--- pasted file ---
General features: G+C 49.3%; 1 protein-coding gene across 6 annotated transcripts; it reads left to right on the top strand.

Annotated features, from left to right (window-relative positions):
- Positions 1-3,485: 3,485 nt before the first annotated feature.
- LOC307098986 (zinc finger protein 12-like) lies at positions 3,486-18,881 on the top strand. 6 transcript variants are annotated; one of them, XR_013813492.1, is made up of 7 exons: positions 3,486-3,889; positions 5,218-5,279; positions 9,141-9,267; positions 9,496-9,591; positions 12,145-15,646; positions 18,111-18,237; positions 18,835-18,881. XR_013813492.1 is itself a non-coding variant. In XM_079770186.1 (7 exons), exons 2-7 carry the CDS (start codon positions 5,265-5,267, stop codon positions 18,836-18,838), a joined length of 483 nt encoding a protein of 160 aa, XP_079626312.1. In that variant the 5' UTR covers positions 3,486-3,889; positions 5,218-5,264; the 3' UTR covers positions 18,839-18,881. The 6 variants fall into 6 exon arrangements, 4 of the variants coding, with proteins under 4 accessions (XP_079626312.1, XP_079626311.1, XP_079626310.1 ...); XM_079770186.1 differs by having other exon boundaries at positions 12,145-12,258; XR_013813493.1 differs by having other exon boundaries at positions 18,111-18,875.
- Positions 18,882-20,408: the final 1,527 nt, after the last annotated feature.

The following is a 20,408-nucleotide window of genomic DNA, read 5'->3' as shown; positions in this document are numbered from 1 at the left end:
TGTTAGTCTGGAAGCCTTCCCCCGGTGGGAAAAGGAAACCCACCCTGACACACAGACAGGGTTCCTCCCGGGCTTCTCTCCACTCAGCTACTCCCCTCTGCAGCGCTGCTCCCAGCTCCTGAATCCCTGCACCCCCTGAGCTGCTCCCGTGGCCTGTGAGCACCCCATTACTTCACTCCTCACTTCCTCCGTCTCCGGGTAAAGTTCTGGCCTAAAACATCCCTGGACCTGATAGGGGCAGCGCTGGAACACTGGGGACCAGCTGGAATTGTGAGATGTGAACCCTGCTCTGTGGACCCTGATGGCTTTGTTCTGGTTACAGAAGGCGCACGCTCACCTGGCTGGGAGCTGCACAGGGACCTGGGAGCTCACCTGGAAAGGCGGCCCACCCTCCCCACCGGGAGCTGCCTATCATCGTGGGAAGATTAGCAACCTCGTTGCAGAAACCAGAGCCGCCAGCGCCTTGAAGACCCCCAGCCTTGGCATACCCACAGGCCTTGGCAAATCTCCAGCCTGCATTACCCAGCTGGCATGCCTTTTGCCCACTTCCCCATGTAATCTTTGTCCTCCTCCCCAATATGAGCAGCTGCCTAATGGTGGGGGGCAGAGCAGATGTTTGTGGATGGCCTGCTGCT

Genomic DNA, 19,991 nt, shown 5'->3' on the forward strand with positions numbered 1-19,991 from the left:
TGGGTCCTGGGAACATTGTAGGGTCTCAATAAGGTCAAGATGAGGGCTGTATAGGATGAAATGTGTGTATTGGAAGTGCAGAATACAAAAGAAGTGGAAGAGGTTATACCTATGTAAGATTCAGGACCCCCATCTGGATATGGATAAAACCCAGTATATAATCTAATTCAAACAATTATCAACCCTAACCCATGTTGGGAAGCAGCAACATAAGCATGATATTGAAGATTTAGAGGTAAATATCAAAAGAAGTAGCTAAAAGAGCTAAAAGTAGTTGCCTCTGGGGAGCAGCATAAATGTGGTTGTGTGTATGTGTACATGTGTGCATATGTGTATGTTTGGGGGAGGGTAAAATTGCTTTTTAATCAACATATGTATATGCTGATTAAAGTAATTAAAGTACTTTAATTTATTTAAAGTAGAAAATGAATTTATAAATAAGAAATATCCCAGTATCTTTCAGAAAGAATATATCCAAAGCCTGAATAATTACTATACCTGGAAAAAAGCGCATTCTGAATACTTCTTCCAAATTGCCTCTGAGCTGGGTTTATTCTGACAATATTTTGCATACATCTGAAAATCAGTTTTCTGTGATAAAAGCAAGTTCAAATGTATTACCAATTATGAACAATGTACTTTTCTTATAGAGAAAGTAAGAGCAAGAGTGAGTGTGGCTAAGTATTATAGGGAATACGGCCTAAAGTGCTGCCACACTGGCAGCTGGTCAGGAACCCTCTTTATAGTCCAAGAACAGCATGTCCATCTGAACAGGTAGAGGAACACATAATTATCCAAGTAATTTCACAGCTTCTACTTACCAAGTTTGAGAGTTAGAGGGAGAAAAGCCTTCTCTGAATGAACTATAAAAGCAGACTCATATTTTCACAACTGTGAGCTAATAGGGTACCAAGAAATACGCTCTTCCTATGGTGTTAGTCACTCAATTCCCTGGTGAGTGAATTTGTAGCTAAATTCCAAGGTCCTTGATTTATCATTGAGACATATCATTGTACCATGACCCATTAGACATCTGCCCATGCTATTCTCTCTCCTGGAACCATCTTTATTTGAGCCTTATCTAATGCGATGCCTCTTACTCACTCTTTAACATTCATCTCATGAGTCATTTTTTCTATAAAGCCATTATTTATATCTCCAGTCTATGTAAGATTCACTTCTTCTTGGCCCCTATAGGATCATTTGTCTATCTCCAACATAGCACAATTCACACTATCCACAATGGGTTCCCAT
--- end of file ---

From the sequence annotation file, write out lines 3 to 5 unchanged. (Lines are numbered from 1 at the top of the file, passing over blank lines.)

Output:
- Positions 1-3,485: 3,485 nt before the first annotated feature.
- LOC307098986 (zinc finger protein 12-like) lies at positions 3,486-18,881 on the top strand. 6 transcript variants are annotated; one of them, XR_013813492.1, is made up of 7 exons: positions 3,486-3,889; positions 5,218-5,279; positions 9,141-9,267; positions 9,496-9,591; positions 12,145-15,646; positions 18,111-18,237; positions 18,835-18,881. XR_013813492.1 is itself a non-coding variant. In XM_079770186.1 (7 exons), exons 2-7 carry the CDS (start codon positions 5,265-5,267, stop codon positions 18,836-18,838), a joined length of 483 nt encoding a protein of 160 aa, XP_079626312.1. In that variant the 5' UTR covers positions 3,486-3,889; positions 5,218-5,264; the 3' UTR covers positions 18,839-18,881. The 6 variants fall into 6 exon arrangements, 4 of the variants coding, with proteins under 4 accessions (XP_079626312.1, XP_079626311.1, XP_079626310.1 ...); XM_079770186.1 differs by having other exon boundaries at positions 12,145-12,258; XR_013813493.1 differs by having other exon boundaries at positions 18,111-18,875.
- Positions 18,882-20,408: the final 1,527 nt, after the last annotated feature.